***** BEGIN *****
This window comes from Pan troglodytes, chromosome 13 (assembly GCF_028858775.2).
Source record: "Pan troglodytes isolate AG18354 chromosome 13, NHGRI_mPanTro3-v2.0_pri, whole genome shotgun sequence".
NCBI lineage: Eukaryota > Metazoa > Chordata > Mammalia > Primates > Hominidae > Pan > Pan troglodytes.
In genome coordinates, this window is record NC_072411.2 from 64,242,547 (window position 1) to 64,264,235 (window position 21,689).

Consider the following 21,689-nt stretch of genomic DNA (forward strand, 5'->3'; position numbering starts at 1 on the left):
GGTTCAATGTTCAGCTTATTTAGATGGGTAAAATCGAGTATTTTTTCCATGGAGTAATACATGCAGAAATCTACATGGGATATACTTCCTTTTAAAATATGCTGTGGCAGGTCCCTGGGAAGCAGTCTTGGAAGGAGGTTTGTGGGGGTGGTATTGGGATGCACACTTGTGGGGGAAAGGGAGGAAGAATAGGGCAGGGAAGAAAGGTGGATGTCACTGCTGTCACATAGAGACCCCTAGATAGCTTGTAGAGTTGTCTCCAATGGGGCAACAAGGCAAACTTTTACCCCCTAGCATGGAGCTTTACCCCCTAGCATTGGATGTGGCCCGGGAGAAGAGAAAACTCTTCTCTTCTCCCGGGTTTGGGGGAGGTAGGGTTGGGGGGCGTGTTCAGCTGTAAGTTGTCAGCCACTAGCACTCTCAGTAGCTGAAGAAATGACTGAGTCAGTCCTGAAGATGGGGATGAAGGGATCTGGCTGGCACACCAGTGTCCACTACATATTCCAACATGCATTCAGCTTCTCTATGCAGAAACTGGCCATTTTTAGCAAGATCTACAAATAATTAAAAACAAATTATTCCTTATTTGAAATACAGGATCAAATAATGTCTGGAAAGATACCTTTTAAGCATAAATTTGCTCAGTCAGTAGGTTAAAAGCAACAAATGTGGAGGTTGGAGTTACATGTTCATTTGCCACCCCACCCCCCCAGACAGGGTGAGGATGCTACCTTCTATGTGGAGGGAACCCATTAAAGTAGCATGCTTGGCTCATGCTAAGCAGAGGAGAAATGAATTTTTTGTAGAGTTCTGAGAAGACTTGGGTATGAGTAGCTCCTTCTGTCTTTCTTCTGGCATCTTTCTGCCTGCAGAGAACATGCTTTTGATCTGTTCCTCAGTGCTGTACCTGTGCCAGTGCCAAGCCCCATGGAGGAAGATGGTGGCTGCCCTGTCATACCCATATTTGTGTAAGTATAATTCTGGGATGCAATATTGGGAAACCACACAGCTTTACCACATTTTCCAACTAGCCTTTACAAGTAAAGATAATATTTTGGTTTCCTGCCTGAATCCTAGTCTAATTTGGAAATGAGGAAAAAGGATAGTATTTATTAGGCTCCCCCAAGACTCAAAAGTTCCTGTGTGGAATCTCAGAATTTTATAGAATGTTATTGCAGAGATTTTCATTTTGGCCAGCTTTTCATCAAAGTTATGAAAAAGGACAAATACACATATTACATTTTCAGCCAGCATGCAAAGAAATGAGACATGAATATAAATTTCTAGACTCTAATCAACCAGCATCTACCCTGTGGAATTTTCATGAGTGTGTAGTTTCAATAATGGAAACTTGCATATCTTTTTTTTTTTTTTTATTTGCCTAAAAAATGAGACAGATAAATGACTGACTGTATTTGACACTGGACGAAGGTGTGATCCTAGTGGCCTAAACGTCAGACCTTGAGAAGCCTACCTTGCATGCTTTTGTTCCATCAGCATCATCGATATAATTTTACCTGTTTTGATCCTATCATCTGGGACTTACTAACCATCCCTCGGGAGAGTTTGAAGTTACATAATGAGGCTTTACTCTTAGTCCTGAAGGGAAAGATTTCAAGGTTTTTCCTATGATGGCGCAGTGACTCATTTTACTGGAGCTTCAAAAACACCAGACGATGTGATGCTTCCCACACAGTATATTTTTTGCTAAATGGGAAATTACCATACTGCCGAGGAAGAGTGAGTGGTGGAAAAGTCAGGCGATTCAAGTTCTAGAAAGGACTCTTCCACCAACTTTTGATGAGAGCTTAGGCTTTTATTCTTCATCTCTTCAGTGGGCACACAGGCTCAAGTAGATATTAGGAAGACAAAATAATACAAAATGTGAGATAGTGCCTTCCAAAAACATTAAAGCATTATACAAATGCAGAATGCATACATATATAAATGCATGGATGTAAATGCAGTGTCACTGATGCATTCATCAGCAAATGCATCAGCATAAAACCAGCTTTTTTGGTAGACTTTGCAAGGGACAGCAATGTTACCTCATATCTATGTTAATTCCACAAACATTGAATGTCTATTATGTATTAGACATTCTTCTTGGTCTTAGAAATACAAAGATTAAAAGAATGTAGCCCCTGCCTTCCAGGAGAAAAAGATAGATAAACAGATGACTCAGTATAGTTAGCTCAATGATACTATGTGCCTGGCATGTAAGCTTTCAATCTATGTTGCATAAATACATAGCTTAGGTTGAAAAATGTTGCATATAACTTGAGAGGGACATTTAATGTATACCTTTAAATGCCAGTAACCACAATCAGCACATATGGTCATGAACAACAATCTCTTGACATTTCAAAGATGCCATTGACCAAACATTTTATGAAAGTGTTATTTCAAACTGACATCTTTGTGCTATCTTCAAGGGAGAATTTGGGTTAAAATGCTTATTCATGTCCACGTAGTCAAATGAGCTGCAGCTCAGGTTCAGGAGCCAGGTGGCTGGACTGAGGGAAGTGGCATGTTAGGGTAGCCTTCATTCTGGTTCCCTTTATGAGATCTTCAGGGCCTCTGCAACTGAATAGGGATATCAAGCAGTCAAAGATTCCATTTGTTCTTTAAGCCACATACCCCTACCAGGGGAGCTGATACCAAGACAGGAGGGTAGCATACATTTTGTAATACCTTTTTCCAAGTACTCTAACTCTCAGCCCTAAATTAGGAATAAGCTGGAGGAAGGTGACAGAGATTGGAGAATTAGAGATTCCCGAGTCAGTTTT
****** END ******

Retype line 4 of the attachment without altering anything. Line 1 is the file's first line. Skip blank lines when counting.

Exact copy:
In genome coordinates, this window is record NC_072411.2 from 64,242,547 (window position 1) to 64,264,235 (window position 21,689).